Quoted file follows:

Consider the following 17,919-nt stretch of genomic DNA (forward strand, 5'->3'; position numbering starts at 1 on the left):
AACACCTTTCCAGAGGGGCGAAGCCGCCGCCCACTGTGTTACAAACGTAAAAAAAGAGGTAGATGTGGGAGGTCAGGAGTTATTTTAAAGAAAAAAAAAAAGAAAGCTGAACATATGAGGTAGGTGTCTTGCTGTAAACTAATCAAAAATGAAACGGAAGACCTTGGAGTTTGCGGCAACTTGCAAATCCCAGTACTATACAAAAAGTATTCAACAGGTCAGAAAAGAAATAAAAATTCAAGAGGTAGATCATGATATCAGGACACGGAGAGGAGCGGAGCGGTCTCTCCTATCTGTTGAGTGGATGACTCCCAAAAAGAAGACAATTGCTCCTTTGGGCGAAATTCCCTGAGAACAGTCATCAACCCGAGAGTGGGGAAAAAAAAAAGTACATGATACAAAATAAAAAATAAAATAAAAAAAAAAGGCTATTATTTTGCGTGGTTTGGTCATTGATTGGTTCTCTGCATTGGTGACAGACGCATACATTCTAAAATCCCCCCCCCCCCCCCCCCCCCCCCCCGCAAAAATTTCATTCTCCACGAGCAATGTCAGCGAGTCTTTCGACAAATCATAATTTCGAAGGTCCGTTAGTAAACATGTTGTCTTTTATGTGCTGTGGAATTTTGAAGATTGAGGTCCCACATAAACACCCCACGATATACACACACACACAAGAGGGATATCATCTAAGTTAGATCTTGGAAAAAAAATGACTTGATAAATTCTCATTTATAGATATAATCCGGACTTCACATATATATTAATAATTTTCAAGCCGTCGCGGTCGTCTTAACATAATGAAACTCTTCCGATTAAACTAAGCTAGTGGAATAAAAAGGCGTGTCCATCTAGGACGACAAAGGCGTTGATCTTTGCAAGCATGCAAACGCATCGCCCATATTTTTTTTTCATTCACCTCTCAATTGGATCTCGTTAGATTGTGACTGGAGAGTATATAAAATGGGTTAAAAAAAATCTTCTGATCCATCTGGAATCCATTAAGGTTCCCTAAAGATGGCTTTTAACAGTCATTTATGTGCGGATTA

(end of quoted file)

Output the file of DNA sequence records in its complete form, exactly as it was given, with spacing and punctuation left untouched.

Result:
Consider the following 17,919-nt stretch of genomic DNA (forward strand, 5'->3'; position numbering starts at 1 on the left):
AACACCTTTCCAGAGGGGCGAAGCCGCCGCCCACTGTGTTACAAACGTAAAAAAAGAGGTAGATGTGGGAGGTCAGGAGTTATTTTAAAGAAAAAAAAAAAGAAAGCTGAACATATGAGGTAGGTGTCTTGCTGTAAACTAATCAAAAATGAAACGGAAGACCTTGGAGTTTGCGGCAACTTGCAAATCCCAGTACTATACAAAAAGTATTCAACAGGTCAGAAAAGAAATAAAAATTCAAGAGGTAGATCATGATATCAGGACACGGAGAGGAGCGGAGCGGTCTCTCCTATCTGTTGAGTGGATGACTCCCAAAAAGAAGACAATTGCTCCTTTGGGCGAAATTCCCTGAGAACAGTCATCAACCCGAGAGTGGGGAAAAAAAAAAGTACATGATACAAAATAAAAAATAAAATAAAAAAAAAAGGCTATTATTTTGCGTGGTTTGGTCATTGATTGGTTCTCTGCATTGGTGACAGACGCATACATTCTAAAATCCCCCCCCCCCCCCCCCCCCCCCCCCGCAAAAATTTCATTCTCCACGAGCAATGTCAGCGAGTCTTTCGACAAATCATAATTTCGAAGGTCCGTTAGTAAACATGTTGTCTTTTATGTGCTGTGGAATTTTGAAGATTGAGGTCCCACATAAACACCCCACGATATACACACACACACAAGAGGGATATCATCTAAGTTAGATCTTGGAAAAAAAATGACTTGATAAATTCTCATTTATAGATATAATCCGGACTTCACATATATATTAATAATTTTCAAGCCGTCGCGGTCGTCTTAACATAATGAAACTCTTCCGATTAAACTAAGCTAGTGGAATAAAAAGGCGTGTCCATCTAGGACGACAAAGGCGTTGATCTTTGCAAGCATGCAAACGCATCGCCCATATTTTTTTTTCATTCACCTCTCAATTGGATCTCGTTAGATTGTGACTGGAGAGTATATAAAATGGGTTAAAAAAAATCTTCTGATCCATCTGGAATCCATTAAGGTTCCCTAAAGATGGCTTTTAACAGTCATTTATGTGCGGATTA